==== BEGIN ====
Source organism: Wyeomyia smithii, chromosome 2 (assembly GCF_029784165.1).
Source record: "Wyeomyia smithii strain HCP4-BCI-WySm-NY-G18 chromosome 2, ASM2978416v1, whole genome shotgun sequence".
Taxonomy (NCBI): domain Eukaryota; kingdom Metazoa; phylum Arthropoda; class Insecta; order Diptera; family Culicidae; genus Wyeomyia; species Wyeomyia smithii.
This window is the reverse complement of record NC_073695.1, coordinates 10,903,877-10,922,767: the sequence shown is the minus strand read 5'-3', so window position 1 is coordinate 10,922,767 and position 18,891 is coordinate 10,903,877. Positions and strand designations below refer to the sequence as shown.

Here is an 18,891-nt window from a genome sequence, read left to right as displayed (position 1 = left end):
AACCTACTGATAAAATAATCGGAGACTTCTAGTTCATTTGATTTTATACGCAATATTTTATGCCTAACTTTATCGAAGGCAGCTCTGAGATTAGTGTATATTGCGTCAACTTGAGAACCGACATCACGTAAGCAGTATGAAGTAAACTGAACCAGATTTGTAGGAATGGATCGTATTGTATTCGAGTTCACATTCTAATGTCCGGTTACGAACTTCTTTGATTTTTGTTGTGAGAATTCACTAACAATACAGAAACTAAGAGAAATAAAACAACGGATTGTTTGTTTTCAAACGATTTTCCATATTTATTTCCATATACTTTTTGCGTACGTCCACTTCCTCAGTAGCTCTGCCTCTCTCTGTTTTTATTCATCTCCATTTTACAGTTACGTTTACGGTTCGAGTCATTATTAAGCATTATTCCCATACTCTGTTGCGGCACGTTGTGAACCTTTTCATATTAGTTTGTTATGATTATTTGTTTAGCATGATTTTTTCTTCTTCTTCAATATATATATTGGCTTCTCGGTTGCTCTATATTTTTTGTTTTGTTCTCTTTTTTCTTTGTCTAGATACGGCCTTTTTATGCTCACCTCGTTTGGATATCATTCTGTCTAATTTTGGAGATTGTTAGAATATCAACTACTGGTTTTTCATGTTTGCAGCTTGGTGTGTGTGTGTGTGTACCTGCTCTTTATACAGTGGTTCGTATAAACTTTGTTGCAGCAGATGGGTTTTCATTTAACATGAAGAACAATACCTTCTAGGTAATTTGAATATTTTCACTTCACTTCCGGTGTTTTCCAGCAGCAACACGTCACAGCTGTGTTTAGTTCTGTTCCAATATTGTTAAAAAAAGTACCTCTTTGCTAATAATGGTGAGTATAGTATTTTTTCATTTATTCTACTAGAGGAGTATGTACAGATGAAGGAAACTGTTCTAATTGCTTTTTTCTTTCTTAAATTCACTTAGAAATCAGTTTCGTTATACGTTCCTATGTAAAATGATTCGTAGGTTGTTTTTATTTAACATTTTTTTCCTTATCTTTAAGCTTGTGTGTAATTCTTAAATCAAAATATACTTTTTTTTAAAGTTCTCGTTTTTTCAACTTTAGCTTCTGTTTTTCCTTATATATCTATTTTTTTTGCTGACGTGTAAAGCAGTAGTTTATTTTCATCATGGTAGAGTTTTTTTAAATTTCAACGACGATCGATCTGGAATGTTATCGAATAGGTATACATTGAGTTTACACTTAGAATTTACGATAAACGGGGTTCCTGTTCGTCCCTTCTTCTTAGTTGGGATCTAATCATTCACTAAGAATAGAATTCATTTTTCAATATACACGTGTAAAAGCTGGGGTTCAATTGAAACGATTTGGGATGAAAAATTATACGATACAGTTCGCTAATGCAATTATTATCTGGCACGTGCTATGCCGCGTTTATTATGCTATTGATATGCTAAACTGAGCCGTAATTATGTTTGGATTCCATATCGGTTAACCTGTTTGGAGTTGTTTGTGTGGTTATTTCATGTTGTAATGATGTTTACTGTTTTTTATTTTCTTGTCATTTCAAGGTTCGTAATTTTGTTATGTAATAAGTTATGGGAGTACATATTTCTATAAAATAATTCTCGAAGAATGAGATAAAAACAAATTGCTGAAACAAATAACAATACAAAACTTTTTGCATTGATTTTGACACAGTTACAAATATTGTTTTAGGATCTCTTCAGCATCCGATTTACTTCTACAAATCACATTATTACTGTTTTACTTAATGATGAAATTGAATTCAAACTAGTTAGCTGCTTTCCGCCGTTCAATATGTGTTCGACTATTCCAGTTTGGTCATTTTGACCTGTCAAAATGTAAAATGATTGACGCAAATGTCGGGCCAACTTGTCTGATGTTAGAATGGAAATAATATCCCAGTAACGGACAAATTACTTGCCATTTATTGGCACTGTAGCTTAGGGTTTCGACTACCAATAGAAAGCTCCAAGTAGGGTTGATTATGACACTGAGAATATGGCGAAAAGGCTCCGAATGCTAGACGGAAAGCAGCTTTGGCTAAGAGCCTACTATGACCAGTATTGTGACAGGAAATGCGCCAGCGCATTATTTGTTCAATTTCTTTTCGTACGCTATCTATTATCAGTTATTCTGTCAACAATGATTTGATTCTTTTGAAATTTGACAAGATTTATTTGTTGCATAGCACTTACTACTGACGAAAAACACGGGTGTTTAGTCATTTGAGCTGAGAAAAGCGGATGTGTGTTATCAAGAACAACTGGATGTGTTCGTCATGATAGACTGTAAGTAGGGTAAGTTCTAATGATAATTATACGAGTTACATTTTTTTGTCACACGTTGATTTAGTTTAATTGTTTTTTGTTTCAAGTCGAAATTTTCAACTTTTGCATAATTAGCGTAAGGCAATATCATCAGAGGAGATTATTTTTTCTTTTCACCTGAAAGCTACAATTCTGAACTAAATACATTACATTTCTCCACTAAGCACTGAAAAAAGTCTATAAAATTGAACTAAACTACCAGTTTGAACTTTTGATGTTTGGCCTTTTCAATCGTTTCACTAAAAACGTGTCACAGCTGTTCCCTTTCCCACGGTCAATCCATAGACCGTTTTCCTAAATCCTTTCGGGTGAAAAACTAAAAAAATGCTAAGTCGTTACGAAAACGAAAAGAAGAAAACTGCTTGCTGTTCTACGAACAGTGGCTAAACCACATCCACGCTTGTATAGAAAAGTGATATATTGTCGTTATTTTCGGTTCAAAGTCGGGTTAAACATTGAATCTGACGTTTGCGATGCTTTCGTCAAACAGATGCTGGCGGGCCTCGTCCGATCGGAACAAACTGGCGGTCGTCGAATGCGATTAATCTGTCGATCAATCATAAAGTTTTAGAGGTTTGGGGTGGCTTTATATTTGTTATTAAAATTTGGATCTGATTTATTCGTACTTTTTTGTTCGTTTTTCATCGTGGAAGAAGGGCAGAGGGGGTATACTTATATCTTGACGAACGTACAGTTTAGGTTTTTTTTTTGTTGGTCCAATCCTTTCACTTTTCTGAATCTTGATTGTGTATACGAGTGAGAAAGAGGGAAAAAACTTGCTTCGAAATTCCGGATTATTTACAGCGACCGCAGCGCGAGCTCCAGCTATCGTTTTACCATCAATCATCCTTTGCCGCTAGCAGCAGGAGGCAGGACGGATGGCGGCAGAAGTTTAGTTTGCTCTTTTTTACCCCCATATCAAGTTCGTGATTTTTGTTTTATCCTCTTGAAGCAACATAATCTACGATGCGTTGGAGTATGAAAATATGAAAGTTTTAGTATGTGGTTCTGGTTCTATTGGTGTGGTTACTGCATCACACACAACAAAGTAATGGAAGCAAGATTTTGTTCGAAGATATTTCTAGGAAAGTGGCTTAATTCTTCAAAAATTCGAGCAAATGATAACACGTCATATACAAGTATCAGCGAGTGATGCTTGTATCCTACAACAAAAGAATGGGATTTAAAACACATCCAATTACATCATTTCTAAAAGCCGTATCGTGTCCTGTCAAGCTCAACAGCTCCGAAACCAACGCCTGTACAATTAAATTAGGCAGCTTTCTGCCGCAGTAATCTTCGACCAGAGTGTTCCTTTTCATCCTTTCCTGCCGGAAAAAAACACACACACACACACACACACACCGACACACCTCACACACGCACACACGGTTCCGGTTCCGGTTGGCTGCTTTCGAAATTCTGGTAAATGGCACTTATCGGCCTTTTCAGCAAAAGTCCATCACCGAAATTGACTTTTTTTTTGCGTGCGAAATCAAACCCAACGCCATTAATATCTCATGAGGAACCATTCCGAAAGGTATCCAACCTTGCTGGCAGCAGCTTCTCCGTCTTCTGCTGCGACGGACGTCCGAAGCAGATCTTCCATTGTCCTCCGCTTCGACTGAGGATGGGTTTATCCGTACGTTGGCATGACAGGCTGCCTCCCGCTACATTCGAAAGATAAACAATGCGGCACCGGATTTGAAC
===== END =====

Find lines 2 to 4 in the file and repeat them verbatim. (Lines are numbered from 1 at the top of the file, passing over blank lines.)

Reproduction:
Source record: "Wyeomyia smithii strain HCP4-BCI-WySm-NY-G18 chromosome 2, ASM2978416v1, whole genome shotgun sequence".
Taxonomy (NCBI): domain Eukaryota; kingdom Metazoa; phylum Arthropoda; class Insecta; order Diptera; family Culicidae; genus Wyeomyia; species Wyeomyia smithii.
This window is the reverse complement of record NC_073695.1, coordinates 10,903,877-10,922,767: the sequence shown is the minus strand read 5'-3', so window position 1 is coordinate 10,922,767 and position 18,891 is coordinate 10,903,877. Positions and strand designations below refer to the sequence as shown.